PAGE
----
• Make a perfectly timed exit –  I agree that you don’t have to stay until the end of the night just because your ex does. Unless you do actually have other plans/obligations, you probably shouldn’t be rude to your hosts and run out before the main course is served.
    However, my advice is to stay for as little or as long as you feel the need to! You’re the only one who knows how much fun you’re having, and it should not depend on your ex’s actions/presence there.

Now, this is just my two cents, I am not calling myself an expert on relationships. So now I have to ask you, what do you think about the points above?

2016, March 18

From Scene to Screen – Edward Ormondroyd’s “Time at the top”

1881Three years ago over at Friday Flash Dot Org, in one of the From Scene to Screen features on the website, I talked about Edward Ormondroyd’s “Time at the top” and the movie adaptation by the same name easily being two of my favorites.

In it, I also shared a picture of my copy of the book below my Ramsing of my favorite number, won in a giveaway from Rukmini’s place. Just perfect together! (See photo to your left here.)

Since the Friday Flash Dot Org website closed last year and I didn’t talk about this book on my blog before, I decided to post today in case you’re up for a little review type reading.


Edward Ormondroyd’s “Time at the top” and the movie adaptation by the same name are easily two of my favorites from what writing I was introduced to during my young adult years.

From the moment the movie started I was drawn in, even more so when the single line “based on the novel…” came up on my TV screen. Normally, I read the book, then watch the movie, but given that the first time I saw this movie was still in my high school years, back then the sequence did not matter as much as it does now. As soon as the movie ended however, I had “Time at the top” on my wish list of books to purchase.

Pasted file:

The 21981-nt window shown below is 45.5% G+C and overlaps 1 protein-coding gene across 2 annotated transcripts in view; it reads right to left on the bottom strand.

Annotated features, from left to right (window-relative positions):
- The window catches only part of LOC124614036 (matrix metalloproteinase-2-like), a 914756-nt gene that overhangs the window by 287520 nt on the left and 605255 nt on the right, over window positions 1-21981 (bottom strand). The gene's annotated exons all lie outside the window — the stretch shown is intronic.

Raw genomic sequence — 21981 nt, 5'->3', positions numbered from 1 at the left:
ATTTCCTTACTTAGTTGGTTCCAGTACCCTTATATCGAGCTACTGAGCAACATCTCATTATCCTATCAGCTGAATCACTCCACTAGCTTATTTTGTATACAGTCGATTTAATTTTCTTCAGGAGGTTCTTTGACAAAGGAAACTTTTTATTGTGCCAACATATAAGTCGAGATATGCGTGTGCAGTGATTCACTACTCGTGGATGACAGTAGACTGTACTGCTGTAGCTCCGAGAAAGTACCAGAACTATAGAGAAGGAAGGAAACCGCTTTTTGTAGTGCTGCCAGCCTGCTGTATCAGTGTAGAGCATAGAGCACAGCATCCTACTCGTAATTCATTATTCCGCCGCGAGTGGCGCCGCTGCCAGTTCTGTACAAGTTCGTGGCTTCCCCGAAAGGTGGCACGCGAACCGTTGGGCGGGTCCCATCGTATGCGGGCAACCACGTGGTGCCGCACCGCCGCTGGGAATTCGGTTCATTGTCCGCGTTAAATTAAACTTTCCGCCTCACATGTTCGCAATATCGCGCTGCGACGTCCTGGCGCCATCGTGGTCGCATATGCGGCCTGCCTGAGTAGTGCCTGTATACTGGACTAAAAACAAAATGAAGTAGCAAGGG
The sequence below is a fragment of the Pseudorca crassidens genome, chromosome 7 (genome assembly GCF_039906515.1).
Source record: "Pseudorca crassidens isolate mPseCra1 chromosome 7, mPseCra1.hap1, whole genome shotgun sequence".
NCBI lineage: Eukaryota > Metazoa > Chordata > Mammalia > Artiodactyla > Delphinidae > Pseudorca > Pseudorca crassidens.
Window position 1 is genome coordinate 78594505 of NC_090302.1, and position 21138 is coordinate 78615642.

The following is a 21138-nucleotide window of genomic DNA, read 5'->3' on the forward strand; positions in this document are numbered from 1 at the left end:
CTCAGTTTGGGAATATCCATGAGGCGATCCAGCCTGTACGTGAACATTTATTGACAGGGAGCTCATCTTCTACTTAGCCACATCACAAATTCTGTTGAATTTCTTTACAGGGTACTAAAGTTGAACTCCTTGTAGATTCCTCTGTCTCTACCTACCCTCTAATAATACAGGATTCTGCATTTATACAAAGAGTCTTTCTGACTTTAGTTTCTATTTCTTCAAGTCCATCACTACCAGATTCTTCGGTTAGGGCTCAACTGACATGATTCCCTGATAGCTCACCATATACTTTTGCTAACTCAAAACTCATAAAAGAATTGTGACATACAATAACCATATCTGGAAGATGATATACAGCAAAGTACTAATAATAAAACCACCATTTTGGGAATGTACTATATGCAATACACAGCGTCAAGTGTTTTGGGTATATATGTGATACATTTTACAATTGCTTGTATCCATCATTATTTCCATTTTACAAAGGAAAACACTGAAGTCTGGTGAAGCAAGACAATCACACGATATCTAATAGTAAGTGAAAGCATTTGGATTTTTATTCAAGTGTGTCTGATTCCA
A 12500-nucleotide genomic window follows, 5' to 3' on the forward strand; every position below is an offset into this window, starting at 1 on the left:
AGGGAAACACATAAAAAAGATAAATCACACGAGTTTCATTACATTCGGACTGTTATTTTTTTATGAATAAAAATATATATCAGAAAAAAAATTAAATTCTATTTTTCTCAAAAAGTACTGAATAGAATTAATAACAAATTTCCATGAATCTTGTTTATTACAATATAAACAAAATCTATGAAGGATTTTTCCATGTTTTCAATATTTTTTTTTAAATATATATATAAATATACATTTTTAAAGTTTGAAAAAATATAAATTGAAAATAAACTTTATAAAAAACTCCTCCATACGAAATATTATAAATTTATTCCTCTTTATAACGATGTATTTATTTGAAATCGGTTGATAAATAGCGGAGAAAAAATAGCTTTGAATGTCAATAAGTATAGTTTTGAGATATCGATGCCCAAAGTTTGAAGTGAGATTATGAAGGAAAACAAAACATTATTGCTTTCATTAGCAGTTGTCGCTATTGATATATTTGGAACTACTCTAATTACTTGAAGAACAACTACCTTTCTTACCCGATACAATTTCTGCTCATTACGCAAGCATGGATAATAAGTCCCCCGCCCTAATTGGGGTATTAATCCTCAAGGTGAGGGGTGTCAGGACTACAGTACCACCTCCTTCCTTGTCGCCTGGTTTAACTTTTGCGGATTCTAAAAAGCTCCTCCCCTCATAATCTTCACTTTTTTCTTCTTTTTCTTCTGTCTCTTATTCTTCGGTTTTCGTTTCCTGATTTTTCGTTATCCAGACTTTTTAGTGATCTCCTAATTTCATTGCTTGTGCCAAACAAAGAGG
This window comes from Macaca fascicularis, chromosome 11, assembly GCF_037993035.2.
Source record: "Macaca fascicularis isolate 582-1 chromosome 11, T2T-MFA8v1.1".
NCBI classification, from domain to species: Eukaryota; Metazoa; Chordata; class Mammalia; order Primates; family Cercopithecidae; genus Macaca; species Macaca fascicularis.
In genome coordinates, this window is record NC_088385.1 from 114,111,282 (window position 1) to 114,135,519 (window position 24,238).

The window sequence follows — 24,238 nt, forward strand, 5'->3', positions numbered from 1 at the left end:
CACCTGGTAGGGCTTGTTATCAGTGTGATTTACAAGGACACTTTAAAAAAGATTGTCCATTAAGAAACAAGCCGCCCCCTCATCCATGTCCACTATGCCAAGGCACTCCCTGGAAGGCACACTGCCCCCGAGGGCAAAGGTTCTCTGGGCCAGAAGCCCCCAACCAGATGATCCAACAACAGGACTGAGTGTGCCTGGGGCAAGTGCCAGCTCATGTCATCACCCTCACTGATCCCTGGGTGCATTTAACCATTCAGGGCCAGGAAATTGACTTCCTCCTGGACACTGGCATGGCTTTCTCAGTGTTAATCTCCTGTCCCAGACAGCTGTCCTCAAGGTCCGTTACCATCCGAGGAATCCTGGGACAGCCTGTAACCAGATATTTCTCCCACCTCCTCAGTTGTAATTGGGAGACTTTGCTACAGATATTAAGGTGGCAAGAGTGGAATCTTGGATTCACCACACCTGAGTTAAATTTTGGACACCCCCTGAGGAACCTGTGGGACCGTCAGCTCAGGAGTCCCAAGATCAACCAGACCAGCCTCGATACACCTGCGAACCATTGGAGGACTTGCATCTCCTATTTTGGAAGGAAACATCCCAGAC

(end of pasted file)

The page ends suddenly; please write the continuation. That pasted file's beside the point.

A book about time travel was definitely something I wanted to read, and the main character, Susan was someone I wanted to read about in her own “setting” in the novel. Susan is someone I could relate to, having lost someone dear to me. She is adventuresome, curious, invested, and filled with a desire to help out her new friends while trying to better her own life – these are traits I wish everyone possessed.

Of course, some things are inevitably lost or changed in “translation” from scene to screen so differences appear throughout the two works when compared. Not many did I find distracting from the book’s original feel, however.

The book’s action and story line take place in the early 1960s and goes back to 1881. The movie’s story line changes slightly, the present being 1998 instead of the 60s. While it is one of the biggest differences, this did not strike me as too distracting from the plot itself. The writers managed to make the change believable. It might be because viewers relate better to movies shot in the present of what their current present is.